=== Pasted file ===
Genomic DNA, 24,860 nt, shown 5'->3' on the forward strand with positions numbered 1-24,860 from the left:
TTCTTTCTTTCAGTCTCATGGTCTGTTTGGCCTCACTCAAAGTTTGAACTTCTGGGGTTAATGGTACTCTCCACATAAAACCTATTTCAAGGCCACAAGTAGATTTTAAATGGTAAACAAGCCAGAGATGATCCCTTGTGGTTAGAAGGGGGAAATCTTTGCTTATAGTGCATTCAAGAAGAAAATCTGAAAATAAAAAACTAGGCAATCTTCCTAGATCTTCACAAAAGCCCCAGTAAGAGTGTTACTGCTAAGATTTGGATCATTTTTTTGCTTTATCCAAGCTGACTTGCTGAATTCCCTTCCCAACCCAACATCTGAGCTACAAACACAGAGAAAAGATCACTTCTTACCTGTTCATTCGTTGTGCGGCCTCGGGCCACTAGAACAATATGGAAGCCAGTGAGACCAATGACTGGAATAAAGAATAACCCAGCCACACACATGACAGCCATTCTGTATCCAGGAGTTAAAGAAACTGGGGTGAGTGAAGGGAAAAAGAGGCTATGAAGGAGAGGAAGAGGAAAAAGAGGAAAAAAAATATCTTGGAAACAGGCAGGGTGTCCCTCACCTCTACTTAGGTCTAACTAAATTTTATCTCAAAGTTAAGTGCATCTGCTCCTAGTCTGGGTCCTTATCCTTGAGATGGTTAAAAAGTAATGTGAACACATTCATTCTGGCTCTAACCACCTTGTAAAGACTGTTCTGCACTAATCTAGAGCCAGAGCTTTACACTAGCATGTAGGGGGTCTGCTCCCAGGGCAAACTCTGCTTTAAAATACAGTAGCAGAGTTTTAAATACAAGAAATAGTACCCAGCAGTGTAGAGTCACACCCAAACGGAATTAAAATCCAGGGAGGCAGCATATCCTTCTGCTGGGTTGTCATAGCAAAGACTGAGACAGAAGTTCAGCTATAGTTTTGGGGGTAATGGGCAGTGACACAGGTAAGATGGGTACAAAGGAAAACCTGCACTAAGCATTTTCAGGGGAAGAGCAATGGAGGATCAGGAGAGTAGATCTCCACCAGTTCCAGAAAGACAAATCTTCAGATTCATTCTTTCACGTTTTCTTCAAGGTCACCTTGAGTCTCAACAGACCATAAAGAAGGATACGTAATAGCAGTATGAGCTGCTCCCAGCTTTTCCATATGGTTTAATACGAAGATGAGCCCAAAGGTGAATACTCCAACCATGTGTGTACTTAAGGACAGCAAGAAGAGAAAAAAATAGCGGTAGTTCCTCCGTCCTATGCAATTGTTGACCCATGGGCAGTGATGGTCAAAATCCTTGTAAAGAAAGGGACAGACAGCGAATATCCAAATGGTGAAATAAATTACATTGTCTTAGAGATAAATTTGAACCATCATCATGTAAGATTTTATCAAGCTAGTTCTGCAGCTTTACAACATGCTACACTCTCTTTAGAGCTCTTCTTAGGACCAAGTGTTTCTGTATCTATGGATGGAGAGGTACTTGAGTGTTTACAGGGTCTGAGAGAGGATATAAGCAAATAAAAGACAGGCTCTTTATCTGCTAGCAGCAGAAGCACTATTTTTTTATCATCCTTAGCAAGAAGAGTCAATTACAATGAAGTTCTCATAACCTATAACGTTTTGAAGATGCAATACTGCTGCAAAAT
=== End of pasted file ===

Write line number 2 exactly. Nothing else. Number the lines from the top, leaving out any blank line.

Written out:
TTCTTTCTTTCAGTCTCATGGTCTGTTTGGCCTCACTCAAAGTTTGAACTTCTGGGGTTAATGGTACTCTCCACATAAAACCTATTTCAAGGCCACAAGTAGATTTTAAATGGTAAACAAGCCAGAGATGATCCCTTGTGGTTAGAAGGGGGAAATCTTTGCTTATAGTGCATTCAAGAAGAAAATCTGAAAATAAAAAACTAGGCAATCTTCCTAGATCTTCACAAAAGCCCCAGTAAGAGTGTTACTGCTAAGATTTGGATCATTTTTTTGCTTTATCCAAGCTGACTTGCTGAATTCCCTTCCCAACCCAACATCTGAGCTACAAACACAGAGAAAAGATCACTTCTTACCTGTTCATTCGTTGTGCGGCCTCGGGCCACTAGAACAATATGGAAGCCAGTGAGACCAATGACTGGAATAAAGAATAACCCAGCCACACACATGACAGCCATTCTGTATCCAGGAGTTAAAGAAACTGGGGTGAGTGAAGGGAAAAAGAGGCTATGAAGGAGAGGAAGAGGAAAAAGAGGAAAAAAAATATCTTGGAAACAGGCAGGGTGTCCCTCACCTCTACTTAGGTCTAACTAAATTTTATCTCAAAGTTAAGTGCATCTGCTCCTAGTCTGGGTCCTTATCCTTGAGATGGTTAAAAAGTAATGTGAACACATTCATTCTGGCTCTAACCACCTTGTAAAGACTGTTCTGCACTAATCTAGAGCCAGAGCTTTACACTAGCATGTAGGGGGTCTGCTCCCAGGGCAAACTCTGCTTTAAAATACAGTAGCAGAGTTTTAAATACAAGAAATAGTACCCAGCAGTGTAGAGTCACACCCAAACGGAATTAAAATCCAGGGAGGCAGCATATCCTTCTGCTGGGTTGTCATAGCAAAGACTGAGACAGAAGTTCAGCTATAGTTTTGGGGGTAATGGGCAGTGACACAGGTAAGATGGGTACAAAGGAAAACCTGCACTAAGCATTTTCAGGGGAAGAGCAATGGAGGATCAGGAGAGTAGATCTCCACCAGTTCCAGAAAGACAAATCTTCAGATTCATTCTTTCACGTTTTCTTCAAGGTCACCTTGAGTCTCAACAGACCATAAAGAAGGATACGTAATAGCAGTATGAGCTGCTCCCAGCTTTTCCATATGGTTTAATACGAAGATGAGCCCAAAGGTGAATACTCCAACCATGTGTGTACTTAAGGACAGCAAGAAGAGAAAAAAATAGCGGTAGTTCCTCCGTCCTATGCAATTGTTGACCCATGGGCAGTGATGGTCAAAATCCTTGTAAAGAAAGGGACAGACAGCGAATATCCAAATGGTGAAATAAATTACATTGTCTTAGAGATAAATTTGAACCATCATCATGTAAGATTTTATCAAGCTAGTTCTGCAGCTTTACAACATGCTACACTCTCTTTAGAGCTCTTCTTAGGACCAAGTGTTTCTGTATCTATGGATGGAGAGGTACTTGAGTGTTTACAGGGTCTGAGAGAGGATATAAGCAAATAAAAGACAGGCTCTTTATCTGCTAGCAGCAGAAGCACTATTTTTTTATCATCCTTAGCAAGAAGAGTCAATTACAATGAAGTTCTCATAACCTATAACGTTTTGAAGATGCAATACTGCTGCAAAAT